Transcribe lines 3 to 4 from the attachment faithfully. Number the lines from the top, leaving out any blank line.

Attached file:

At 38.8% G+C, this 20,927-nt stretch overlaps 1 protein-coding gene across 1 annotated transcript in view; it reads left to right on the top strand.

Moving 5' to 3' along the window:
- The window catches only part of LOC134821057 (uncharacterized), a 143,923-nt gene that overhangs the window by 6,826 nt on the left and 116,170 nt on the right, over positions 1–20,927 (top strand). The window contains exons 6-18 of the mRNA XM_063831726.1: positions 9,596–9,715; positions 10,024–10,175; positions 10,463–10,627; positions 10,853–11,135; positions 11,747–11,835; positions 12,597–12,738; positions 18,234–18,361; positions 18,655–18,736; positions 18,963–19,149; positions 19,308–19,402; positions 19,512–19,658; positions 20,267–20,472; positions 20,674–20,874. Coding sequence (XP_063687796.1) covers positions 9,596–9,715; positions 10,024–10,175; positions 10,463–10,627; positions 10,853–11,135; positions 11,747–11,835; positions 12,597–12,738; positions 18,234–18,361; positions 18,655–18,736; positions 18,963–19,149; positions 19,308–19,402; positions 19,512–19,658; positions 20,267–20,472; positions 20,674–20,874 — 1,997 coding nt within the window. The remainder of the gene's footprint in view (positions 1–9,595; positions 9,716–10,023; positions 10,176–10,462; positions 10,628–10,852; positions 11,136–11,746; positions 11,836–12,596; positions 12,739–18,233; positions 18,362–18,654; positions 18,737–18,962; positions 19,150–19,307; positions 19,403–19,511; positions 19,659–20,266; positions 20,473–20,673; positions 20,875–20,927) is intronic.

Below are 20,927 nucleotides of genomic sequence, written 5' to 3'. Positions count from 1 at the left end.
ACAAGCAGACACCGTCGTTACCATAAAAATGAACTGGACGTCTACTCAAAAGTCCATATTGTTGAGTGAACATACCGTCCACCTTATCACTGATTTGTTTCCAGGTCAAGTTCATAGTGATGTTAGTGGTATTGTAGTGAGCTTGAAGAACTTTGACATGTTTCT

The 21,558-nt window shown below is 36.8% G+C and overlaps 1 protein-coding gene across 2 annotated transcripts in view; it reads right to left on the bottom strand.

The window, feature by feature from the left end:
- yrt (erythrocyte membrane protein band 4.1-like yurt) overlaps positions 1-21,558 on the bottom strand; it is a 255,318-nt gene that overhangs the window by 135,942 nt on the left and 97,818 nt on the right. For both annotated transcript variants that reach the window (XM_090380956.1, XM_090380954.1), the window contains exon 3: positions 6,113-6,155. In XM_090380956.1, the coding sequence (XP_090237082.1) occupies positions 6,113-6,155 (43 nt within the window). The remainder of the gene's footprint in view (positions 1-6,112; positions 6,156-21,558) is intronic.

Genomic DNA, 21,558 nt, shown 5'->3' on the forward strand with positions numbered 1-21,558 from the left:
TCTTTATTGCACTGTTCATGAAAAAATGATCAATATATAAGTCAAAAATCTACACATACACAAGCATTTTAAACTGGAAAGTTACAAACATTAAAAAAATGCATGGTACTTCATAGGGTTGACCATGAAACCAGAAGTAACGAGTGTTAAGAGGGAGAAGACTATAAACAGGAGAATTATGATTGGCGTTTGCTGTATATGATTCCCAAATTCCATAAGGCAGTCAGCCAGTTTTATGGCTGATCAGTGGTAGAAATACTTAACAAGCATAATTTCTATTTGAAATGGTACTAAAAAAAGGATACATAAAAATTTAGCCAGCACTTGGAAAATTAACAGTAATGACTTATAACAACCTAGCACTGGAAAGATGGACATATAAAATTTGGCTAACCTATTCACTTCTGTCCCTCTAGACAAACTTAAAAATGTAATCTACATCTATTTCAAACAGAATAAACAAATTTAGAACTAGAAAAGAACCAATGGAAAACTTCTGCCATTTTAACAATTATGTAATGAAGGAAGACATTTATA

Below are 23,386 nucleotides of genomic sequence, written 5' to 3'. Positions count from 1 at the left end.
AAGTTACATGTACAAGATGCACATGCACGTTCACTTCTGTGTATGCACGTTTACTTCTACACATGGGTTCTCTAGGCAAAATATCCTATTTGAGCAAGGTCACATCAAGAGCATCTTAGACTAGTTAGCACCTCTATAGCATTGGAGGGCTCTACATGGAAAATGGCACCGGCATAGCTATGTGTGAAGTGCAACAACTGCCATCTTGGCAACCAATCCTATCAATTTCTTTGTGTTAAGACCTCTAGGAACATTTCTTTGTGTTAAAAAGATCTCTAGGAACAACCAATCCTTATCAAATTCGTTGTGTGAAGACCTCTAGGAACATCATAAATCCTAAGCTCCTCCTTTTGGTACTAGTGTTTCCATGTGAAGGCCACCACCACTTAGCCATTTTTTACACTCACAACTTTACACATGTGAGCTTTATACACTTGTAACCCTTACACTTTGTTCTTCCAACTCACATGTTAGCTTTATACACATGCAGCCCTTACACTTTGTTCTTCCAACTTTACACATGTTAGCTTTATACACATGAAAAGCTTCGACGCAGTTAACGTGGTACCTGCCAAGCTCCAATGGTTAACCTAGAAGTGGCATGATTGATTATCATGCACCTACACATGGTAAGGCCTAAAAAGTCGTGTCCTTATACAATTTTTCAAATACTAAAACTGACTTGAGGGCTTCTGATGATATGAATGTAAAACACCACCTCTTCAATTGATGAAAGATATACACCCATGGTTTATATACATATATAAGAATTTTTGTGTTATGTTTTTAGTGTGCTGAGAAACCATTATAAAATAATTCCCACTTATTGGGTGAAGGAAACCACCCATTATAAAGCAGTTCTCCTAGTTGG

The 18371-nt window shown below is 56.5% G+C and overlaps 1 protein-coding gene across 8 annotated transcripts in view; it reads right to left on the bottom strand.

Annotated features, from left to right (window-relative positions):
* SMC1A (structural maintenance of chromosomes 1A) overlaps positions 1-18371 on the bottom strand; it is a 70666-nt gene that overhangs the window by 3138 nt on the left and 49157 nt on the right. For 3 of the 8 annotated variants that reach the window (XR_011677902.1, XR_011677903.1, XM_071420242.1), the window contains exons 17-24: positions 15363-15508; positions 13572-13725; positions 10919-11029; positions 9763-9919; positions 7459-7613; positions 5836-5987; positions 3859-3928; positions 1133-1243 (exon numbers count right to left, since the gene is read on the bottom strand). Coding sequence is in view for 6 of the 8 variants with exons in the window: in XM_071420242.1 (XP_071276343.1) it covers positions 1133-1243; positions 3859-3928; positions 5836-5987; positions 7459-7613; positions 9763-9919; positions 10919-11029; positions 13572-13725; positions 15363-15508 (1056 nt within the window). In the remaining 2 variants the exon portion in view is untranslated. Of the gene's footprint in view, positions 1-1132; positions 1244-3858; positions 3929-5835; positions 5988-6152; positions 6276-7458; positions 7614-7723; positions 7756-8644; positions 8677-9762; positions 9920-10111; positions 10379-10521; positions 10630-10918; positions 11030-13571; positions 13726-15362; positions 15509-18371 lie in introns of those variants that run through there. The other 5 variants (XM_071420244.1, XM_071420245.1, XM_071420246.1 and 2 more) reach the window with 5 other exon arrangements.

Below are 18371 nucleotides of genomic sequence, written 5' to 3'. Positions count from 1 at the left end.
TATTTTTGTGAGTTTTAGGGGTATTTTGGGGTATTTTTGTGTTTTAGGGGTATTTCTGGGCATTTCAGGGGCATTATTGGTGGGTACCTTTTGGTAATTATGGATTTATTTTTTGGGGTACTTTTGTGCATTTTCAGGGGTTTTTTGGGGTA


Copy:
- The window catches only part of LOC134821057 (uncharacterized), a 143,923-nt gene that overhangs the window by 6,826 nt on the left and 116,170 nt on the right, over positions 1–20,927 (top strand). The window contains exons 6-18 of the mRNA XM_063831726.1: positions 9,596–9,715; positions 10,024–10,175; positions 10,463–10,627; positions 10,853–11,135; positions 11,747–11,835; positions 12,597–12,738; positions 18,234–18,361; positions 18,655–18,736; positions 18,963–19,149; positions 19,308–19,402; positions 19,512–19,658; positions 20,267–20,472; positions 20,674–20,874. Coding sequence (XP_063687796.1) covers positions 9,596–9,715; positions 10,024–10,175; positions 10,463–10,627; positions 10,853–11,135; positions 11,747–11,835; positions 12,597–12,738; positions 18,234–18,361; positions 18,655–18,736; positions 18,963–19,149; positions 19,308–19,402; positions 19,512–19,658; positions 20,267–20,472; positions 20,674–20,874 — 1,997 coding nt within the window. The remainder of the gene's footprint in view (positions 1–9,595; positions 9,716–10,023; positions 10,176–10,462; positions 10,628–10,852; positions 11,136–11,746; positions 11,836–12,596; positions 12,739–18,233; positions 18,362–18,654; positions 18,737–18,962; positions 19,150–19,307; positions 19,403–19,511; positions 19,659–20,266; positions 20,473–20,673; positions 20,875–20,927) is intronic.

Below are 20,927 nucleotides of genomic sequence, written 5' to 3'. Positions count from 1 at the left end.